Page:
Homosexuality is officially illegal in India but the country's lesbians and gays say that will not stop them coming out for the first nationwide pride marches this weekend.
For the first time gay men, lesbians, transgendered individuals and their friends and family in several major Indian cities will join global gay pride events.
Advertisement"That the march is happening now and not before is an indication that people are finally feeling brave enough to come out for that kind of celebration," said Lesley Esteves, 32, a gay rights activist who is one of the organisers of the parade in the capital New Delhi.
"It's only now we feel we have the numbers to do this."
A British colonial-era provision in Indian law prohibits "carnal intercourse against the order of nature," and activists say this allows authorities to treat gay people like criminals.
Under the statute, known as Section 377, unlawful sex is punishable by a fine and a 10-year prison term.
Activists say that while few people are arrested or convicted under the law, many gays and lesbians prefer not to come out.
"On the one hand there is criminalisation. And there is no non-discrimination legislation, no protection, no recognition of same-sex partnerships," said rights activist Gautam Bhan, 28, who plans to march in Delhi on Sunday.
"While the law exists all our hands our tied. Everything you do can become suspect."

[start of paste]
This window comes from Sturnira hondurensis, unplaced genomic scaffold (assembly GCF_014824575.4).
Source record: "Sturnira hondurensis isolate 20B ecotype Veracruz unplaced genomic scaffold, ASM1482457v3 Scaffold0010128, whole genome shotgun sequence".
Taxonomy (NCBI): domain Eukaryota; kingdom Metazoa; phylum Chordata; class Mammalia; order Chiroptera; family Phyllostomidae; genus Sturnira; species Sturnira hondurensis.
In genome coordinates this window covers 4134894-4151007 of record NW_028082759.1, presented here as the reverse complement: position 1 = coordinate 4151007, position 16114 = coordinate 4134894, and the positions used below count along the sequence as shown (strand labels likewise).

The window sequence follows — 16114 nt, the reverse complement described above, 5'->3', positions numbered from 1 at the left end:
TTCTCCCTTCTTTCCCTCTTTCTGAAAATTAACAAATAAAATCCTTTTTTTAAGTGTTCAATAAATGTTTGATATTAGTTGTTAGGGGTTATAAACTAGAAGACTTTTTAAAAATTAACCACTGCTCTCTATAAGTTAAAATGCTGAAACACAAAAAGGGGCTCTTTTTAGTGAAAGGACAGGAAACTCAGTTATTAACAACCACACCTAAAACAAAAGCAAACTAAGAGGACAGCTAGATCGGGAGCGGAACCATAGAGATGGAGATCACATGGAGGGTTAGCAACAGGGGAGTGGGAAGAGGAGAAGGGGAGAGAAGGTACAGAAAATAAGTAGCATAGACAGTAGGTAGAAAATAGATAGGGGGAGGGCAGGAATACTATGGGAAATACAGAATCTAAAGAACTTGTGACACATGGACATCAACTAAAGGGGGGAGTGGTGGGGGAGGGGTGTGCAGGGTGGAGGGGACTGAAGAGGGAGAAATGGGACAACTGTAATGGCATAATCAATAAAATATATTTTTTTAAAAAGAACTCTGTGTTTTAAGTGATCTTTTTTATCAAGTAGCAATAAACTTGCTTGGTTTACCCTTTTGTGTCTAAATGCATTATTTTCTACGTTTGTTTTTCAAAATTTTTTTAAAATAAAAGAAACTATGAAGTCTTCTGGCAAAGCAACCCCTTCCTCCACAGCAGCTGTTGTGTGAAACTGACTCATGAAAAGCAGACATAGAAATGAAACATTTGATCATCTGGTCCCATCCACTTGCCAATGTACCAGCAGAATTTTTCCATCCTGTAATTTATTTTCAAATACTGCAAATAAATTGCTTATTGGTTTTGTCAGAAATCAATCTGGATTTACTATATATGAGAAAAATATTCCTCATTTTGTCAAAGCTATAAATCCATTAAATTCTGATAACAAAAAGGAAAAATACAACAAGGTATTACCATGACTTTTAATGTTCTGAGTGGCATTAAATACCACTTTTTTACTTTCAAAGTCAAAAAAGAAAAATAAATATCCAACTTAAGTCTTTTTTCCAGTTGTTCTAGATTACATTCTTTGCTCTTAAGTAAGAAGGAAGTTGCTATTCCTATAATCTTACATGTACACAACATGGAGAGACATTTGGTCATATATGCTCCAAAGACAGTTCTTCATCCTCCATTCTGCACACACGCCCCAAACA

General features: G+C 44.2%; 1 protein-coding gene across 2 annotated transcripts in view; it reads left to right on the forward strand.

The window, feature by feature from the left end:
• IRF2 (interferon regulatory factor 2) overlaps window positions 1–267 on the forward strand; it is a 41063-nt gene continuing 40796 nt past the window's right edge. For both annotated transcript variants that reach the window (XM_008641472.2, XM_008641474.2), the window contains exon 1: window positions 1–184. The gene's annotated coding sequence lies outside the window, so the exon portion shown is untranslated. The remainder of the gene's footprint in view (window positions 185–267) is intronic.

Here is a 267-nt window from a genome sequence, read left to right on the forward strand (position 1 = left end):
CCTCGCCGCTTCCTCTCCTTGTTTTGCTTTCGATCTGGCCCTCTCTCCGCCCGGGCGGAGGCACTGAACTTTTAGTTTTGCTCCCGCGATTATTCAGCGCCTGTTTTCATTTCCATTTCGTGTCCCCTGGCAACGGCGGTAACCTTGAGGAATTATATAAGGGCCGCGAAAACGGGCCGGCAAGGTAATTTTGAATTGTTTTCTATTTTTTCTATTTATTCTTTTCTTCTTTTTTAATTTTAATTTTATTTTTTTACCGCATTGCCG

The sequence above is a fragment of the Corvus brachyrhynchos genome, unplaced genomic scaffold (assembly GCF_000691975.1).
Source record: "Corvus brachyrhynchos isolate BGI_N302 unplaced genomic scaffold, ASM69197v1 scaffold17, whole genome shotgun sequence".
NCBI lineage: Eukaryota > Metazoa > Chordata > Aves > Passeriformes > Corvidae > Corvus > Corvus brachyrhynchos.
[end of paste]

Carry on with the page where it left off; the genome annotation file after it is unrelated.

"There's not that much to be happy about," said Bhan. "Everyday life is still very hard. That's one of the reasons why the march ends in a vigil."
Small gay pride marches of several hundred people have been held in the eastern city of Kolkata before, but this year is the first time events will also be held in New Delhi and in the southern city of Bangalore.
Gay rights activists say this shows India has come a long way since 1999, when the first attempt at a pride march was made in Kolkata.
"Just 15 people came out. It wasn't even a march really," said Pawan Dhall, who works for HIV and gender rights organisation SAATHII and has been a key organiser of the march in that city.
There have been other steps forward.
Films have touched upon gay stories and the English-language media increasingly covers gay issues "positively," activists say.
Cracks have even appeared in the government's stance to homosexuality during a long-running court battle to overturn Section 377.
While the home ministry holds society is not ready to drop the law, India's state-run AIDS organisation went on record to say the move was necessary to help in its efforts to fight the disease.
The parade in the capital, which is expected to draw a few hundred people, comes just days ahead of the next hearing of final arguments in the case before the Delhi High Court on July 2.
Gay pride events are traditionally held around June 27 to commemorate the riots that broke out in 1969 in New York City's Greenwich Village after police raided a gay bar, the Stonewall Inn.
Activists in Bangalore say they expect at least 600 people to turn out Sunday.
"Delhi decided to do it and we decided it's high time we also got in on the act," said Bangalore-based human rights lawyer Siddharth Narrain, 29.
"People feel the need to actually come out in the street and publicly affirm their identities."
The marchers, who have already obtained police permission, plan to wave rainbow flags, play drums and maybe even dance in the streets. Some, however, are also expected to wear masks to avoid being outed by television coverage.
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